Flourishing from 1886 to 1906, the artists who worked in this avant-garde style came to be called Neo-Impressionists. The term was coined by art critic Félix Fénéon in his review of the eighth and last Impressionist exhibition (1886) to describe the work of Paul Signac, Georges Seurat, and, remarkably, Camille Pissarro, pioneers of a daring new vision that deviated distinctly from the waning Impressionist school.
Neo-Impressionism extended its reach to Belgium as well, where an avant-garde group known as Les Vingts (Les XX) embraced Seurat's ideals following the 1887 exhibition in Brussels of his masterpiece Sunday Afternoon on the Island of the Grand Jatte. Théo van Rysselberghe was a member of this highly visible Belgian circle, and the exhibition features several examples of his work. Even Henri Matisse briefly experimented with a Neo-Impressionist technique, prompted in part by the publication of Signac's manifesto From Eugène Delacroix to Neo-Impressionism and by the invitation to paint with Signac at his Saint-Tropez residence. Matisse spent nearly a year in Signac's company.
Neo-Impressionists eschewed the random spontaneity of Impressionism. They sought to impose order on the visual experience of nature through codified, scientific principles. An optical theory known as mélange optique was formulated to describe the idea that separate, often contrasting colors would combine in the eye of the viewer to achieve the desired chromatic effect. The separation of color through individual strokes of pigment came to be known as "Divisionism" while the application of precise dots of paint came to be called "Pointillism." According to Neo-Impressionist theory, the application of paint in this fashion set up vibrations of colored light that produced an optical purity not achieved by the conventional mixing of pigments.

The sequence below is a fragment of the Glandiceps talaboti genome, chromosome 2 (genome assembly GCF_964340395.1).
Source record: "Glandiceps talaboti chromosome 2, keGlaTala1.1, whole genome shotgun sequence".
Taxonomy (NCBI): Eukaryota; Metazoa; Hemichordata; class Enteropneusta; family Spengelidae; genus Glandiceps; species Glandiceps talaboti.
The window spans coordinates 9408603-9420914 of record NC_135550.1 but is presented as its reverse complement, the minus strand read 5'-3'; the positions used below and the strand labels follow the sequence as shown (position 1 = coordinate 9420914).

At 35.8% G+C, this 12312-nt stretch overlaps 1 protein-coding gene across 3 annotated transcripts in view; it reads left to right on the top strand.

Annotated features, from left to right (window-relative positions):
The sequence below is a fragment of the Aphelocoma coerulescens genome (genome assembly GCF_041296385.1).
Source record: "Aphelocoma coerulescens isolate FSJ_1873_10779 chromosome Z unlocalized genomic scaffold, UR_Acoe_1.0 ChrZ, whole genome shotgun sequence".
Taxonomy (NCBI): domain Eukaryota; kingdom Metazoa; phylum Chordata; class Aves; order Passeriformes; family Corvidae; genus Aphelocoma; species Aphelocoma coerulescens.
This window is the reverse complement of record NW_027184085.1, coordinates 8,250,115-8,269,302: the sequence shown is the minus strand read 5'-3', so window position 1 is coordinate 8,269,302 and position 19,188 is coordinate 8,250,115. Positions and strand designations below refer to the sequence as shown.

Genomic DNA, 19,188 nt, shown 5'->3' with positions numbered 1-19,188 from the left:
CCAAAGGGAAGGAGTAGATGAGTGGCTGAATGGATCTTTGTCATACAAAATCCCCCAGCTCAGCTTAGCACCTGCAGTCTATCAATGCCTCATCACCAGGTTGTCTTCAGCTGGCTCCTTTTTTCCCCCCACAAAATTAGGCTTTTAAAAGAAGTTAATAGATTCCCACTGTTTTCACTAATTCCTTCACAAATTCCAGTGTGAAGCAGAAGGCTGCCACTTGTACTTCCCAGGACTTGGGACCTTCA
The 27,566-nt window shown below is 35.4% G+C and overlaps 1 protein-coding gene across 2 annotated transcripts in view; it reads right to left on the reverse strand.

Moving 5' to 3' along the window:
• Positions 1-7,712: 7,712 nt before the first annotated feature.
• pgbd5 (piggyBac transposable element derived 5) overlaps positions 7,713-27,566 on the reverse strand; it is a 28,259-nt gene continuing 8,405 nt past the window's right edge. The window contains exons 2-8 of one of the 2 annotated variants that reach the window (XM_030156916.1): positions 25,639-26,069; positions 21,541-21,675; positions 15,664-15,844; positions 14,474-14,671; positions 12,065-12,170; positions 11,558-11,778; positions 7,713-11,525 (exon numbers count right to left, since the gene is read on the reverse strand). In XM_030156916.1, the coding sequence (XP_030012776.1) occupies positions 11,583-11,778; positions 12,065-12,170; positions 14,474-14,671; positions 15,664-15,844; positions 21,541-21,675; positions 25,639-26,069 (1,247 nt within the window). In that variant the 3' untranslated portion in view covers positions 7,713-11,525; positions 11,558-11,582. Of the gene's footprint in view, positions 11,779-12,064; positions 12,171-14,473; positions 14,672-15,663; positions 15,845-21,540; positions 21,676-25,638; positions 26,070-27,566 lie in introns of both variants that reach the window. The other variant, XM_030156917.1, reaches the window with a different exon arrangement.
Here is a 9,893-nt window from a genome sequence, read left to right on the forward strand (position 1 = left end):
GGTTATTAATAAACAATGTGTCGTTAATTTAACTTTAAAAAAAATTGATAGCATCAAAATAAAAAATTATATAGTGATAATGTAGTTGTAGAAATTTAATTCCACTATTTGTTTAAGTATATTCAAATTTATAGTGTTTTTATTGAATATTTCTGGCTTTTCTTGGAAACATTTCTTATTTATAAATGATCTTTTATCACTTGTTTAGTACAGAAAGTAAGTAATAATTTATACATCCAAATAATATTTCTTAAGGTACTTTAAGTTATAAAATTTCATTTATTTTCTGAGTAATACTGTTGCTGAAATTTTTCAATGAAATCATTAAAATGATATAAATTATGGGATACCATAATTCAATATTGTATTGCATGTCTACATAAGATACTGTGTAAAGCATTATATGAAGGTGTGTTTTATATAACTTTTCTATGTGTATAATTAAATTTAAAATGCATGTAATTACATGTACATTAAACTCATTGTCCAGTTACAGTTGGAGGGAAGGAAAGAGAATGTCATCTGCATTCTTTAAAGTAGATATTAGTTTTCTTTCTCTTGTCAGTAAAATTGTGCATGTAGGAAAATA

The rigid theoretical tenets of optical painting upheld by Neo-Impressionism's standard-bearer, George Seurat, gave way to a more fluid technique following his untimely death in 1891. In the luminous watercolors of Henri-Edmond Cross, for example, small, precise brush marks were replaced by long, mosaic-like strokes and clear, contrasting hues by a vibrant, saturated palette. While some artists like Henri Matisse merely flirted with Neo-Impressionism and others like Camille Pissarro renounced it entirely, Seurat's legacy extended well into the 20th century in the works of Cross and Signac. Poised between Impressionism in the 19th century and Fauvism and Cubism in the 20th, Neo-Impressionism brought with it a new awareness of the formal aspects of paintings and a theoretical language by which to paint.
Neo-Impressionism: The Circle of Paul Signac was organized by Dita Amory, Associate Curator, Robert Lehman Collection. Exhibition design is by Michael Langley, Exhibition Designer, with graphics by Sophia Geronimus, Graphic Designer; and lighting by Zack Zanolli, Lighting Designer.